Cyclical areas of the economy, which rise and fall with the broad economy, are racing back. And some S&P 500 companies are spending the money to capitalize on it.

    Casino operator Caesars Entertainment is rolling the dice on the comeback. Analysts think it will hike capex more than 200% this year, taking the tab to nearly $500 million. Investors are clearing putting in their chips for the boom. Caesars' stock is up 49% just this year to 110.65. Similarly, hotelier Marriott International is expected to bump up capital spending this year by more than 200% to more than $400 million.

    Similarly, booming energy prices are setting up the environment for capital spending. HollyFrontier, a Dallas-based oil refiner, is likely to jack up its investment spending this year by 226% to more than $1 billion. Like many energy stocks in the S&P 500, HollyFrontier's shares are soaring. They're up more than 38% this year.

    Greater investment spending doesn't necessarily translate into winning stocks. You should use time-tested rules for that. But seeing where the big spenders are in the S&P 500 at least shows you where companies are most willing to put their money where their mouths are.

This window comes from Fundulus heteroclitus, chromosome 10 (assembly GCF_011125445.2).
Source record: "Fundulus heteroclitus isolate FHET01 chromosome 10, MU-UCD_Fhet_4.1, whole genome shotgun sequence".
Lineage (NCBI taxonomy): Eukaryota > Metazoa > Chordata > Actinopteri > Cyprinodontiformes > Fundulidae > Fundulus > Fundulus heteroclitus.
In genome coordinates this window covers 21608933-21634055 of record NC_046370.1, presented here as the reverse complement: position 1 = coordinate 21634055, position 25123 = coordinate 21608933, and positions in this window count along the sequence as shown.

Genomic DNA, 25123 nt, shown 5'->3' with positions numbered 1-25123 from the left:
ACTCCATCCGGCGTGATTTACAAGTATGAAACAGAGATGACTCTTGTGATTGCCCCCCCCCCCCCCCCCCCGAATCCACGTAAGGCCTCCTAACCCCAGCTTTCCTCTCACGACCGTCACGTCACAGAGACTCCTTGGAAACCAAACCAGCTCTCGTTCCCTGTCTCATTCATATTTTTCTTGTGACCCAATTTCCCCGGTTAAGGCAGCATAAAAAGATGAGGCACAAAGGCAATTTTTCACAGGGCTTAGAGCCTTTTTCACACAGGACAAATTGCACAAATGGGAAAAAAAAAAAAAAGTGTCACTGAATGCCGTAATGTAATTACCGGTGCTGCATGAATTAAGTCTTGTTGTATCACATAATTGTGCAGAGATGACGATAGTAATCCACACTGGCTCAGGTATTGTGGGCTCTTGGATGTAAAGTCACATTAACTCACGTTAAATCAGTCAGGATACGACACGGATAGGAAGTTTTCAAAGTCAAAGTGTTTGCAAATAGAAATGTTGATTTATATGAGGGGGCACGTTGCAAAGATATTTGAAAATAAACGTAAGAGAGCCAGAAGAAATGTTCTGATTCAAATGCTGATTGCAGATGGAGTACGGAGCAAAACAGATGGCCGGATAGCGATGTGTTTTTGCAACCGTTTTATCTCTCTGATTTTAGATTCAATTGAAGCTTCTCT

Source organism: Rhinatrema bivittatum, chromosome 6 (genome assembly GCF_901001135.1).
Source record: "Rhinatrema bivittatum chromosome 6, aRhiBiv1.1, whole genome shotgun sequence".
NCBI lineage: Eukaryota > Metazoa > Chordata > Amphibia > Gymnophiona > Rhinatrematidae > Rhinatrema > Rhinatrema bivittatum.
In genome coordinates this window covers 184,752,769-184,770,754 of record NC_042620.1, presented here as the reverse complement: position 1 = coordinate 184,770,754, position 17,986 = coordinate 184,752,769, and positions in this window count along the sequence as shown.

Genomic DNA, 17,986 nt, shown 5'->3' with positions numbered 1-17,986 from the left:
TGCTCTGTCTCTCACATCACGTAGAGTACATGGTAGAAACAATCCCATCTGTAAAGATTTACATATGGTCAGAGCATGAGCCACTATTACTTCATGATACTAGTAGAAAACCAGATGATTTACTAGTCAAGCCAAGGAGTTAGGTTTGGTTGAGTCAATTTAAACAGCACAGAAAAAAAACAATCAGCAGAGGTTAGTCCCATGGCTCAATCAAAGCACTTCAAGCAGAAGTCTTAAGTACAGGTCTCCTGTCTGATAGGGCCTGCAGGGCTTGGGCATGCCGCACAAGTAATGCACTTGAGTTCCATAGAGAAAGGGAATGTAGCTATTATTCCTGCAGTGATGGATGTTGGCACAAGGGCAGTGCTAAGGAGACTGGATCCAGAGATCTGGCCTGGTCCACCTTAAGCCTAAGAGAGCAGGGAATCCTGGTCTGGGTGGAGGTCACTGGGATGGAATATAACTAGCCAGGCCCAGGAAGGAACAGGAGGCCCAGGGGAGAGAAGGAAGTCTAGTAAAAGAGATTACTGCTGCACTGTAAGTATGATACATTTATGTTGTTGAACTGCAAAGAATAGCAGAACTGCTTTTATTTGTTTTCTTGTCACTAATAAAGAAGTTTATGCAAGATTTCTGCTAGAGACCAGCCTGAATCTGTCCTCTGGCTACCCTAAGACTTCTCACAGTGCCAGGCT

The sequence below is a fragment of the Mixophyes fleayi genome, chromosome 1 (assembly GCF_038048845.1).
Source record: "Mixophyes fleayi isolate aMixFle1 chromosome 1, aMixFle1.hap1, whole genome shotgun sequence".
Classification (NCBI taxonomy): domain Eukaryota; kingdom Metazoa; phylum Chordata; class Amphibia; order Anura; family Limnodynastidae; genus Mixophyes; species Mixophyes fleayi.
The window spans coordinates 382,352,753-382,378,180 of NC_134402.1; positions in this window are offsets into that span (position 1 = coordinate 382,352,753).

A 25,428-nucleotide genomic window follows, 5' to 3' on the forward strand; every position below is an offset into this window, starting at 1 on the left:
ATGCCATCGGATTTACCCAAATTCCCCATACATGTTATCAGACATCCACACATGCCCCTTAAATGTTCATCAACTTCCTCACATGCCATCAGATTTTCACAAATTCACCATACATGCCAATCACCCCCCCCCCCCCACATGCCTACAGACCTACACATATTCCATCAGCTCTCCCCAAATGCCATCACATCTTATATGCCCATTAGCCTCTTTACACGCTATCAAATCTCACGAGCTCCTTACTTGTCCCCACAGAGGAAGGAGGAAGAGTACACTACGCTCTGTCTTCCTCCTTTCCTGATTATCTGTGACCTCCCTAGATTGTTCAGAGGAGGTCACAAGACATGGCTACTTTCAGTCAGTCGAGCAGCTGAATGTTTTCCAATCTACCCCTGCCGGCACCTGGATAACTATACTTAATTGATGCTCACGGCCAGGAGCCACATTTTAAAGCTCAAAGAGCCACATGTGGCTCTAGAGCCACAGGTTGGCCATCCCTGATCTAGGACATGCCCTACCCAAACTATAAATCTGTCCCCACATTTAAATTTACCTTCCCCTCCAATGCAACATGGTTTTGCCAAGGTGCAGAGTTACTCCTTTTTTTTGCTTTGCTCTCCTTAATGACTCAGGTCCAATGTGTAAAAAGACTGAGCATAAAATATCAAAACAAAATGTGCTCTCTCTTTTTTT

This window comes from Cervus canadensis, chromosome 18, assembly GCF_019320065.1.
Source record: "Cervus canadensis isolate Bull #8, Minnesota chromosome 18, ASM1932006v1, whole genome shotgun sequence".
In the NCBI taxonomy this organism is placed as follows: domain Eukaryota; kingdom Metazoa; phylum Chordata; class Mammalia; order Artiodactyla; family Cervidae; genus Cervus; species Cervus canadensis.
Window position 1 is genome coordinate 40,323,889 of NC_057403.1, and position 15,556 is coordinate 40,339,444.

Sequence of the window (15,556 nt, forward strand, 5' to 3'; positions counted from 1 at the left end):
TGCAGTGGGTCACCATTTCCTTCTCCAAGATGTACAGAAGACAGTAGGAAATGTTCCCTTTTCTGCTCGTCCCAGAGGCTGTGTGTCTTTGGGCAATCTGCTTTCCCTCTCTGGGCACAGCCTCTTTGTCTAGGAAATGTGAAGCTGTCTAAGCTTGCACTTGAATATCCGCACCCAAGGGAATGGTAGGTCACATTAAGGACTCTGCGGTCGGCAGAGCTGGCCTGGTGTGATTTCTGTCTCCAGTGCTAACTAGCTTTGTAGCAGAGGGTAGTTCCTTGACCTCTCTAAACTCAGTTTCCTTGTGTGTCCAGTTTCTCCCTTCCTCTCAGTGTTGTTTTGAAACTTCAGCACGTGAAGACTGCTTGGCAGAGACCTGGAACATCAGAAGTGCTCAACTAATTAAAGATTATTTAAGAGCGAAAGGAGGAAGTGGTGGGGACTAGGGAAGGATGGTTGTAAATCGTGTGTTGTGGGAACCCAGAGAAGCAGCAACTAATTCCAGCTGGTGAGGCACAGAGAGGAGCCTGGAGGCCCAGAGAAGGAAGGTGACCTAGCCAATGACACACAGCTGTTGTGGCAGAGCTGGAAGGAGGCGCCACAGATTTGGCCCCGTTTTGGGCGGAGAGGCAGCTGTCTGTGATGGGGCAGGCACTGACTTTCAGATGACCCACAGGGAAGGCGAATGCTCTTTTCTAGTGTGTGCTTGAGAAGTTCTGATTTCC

S&P 500 Bumping Up Capital Spending By The Most Dollars
    Based on analysts' forecasts for 2021 vs. 2020


    Company
    Ticker Stock YTD % ch. Sector Expected % increase in 2021 capex Expected $ increase in 2021 capex ($ billions)

    Facebook (FB) 20.9% Communication Services 34.2% $5.2
    Intel (INTC) 15.2% Information Technology 35.8% 5.1
    Alphabet (GOOGL) 36.6% Communication Services 19.6% 4.4
    Microsoft (MSFT) 12.8% Information Technology 21.6% 3.8
    General Motors (GM) 52.2% Consumer Discretionary 69.2% 3.6
    Sources: IBD, S&P Global Market Intelligence"

    MY COMMENT

    NOW this is what I like to see in companies that I own. This is REAL....creating shareholder value. This is the PROPER use of corporate cash. Compare this to......buying back your own shares. I will take the CAPITAL INVESTMENT any day...all day long....for any company that i own.
     
  13. T0rm3nted

    T0rm3nted Moderator
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    I'm not in Crypto and never have been. As far as I've read and researched, the only one that seems to have some real world value is Ethereum. I'm no expert. It's an investment to some people who see real world value in it.